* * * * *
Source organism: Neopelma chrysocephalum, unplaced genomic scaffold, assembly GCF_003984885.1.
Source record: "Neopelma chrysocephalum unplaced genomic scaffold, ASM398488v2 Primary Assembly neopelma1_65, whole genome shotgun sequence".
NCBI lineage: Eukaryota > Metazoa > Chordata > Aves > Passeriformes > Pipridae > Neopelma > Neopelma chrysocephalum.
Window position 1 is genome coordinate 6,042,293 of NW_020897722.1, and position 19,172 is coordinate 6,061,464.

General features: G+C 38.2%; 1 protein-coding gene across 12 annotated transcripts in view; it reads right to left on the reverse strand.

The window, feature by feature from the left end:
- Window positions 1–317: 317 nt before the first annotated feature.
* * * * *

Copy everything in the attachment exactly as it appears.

Source organism: Neopelma chrysocephalum, unplaced genomic scaffold, assembly GCF_003984885.1.
Source record: "Neopelma chrysocephalum unplaced genomic scaffold, ASM398488v2 Primary Assembly neopelma1_65, whole genome shotgun sequence".
NCBI lineage: Eukaryota > Metazoa > Chordata > Aves > Passeriformes > Pipridae > Neopelma > Neopelma chrysocephalum.
Window position 1 is genome coordinate 6,042,293 of NW_020897722.1, and position 19,172 is coordinate 6,061,464.

General features: G+C 38.2%; 1 protein-coding gene across 12 annotated transcripts in view; it reads right to left on the reverse strand.

The window, feature by feature from the left end:
- Window positions 1–317: 317 nt before the first annotated feature.